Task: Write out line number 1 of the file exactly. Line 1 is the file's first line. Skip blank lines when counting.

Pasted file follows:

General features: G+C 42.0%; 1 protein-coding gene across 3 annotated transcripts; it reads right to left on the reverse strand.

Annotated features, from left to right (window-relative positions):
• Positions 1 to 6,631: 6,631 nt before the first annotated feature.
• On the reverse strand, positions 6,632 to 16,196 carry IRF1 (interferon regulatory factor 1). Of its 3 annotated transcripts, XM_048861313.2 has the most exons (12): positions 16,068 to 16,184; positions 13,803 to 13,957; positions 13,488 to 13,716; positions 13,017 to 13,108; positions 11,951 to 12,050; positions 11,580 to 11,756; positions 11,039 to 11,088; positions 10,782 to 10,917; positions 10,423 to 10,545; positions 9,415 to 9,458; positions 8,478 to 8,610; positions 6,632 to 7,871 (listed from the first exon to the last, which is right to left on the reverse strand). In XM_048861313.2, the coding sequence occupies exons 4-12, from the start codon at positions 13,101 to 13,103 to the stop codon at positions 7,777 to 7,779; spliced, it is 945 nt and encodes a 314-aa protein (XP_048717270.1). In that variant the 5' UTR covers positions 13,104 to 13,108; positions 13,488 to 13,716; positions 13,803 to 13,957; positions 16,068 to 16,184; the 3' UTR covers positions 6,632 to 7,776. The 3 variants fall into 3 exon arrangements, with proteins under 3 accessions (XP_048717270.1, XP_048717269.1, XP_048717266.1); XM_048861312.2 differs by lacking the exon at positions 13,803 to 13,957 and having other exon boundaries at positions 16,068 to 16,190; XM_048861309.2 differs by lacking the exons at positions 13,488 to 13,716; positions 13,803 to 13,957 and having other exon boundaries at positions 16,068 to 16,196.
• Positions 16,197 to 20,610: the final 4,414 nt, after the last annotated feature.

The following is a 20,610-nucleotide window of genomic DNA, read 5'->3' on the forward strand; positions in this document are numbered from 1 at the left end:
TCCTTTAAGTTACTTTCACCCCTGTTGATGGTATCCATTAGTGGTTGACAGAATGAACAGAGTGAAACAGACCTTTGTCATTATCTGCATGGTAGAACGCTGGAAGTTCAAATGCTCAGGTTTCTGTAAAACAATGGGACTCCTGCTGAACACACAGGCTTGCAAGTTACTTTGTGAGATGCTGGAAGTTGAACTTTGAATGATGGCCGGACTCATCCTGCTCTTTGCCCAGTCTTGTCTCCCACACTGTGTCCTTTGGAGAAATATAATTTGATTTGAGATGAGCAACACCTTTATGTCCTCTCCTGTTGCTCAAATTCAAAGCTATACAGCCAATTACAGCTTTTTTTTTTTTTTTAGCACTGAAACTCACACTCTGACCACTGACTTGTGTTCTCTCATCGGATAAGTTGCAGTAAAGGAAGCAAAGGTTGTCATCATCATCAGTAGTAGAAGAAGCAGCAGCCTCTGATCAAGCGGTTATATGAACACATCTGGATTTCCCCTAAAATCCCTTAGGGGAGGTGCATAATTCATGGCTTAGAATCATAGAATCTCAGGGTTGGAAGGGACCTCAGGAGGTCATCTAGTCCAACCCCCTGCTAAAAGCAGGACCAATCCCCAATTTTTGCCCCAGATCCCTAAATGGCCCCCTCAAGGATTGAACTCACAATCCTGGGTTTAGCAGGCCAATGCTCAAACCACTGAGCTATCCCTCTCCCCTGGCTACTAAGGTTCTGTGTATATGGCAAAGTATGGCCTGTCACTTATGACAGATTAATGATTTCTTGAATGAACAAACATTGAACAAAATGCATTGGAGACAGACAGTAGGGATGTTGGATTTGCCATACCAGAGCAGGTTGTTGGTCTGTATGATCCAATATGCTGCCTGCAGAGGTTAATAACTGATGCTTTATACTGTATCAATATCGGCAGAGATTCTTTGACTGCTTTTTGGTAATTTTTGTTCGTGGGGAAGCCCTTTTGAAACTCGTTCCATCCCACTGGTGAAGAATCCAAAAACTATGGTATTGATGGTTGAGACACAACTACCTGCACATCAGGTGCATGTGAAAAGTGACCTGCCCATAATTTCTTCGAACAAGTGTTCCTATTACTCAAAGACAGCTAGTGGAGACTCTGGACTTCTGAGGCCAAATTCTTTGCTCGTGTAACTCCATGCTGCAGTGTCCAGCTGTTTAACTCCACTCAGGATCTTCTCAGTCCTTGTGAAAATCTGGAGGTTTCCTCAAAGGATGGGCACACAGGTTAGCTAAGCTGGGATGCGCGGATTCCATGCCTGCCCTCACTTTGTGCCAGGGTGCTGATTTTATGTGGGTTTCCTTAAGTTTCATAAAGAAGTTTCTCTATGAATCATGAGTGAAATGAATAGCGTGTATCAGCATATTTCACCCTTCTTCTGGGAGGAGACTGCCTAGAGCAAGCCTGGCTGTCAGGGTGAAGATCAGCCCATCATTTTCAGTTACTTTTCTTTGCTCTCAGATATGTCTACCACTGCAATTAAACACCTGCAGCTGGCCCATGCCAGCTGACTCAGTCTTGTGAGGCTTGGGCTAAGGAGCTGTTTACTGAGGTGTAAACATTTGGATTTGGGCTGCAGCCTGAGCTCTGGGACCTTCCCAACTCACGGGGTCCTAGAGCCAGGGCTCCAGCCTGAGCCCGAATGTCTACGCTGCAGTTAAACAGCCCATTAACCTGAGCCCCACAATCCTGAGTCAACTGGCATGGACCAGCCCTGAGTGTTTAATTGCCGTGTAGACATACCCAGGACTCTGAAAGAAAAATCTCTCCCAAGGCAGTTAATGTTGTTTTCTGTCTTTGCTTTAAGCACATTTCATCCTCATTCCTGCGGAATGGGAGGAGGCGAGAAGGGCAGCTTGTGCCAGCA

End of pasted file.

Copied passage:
General features: G+C 42.0%; 1 protein-coding gene across 3 annotated transcripts; it reads right to left on the reverse strand.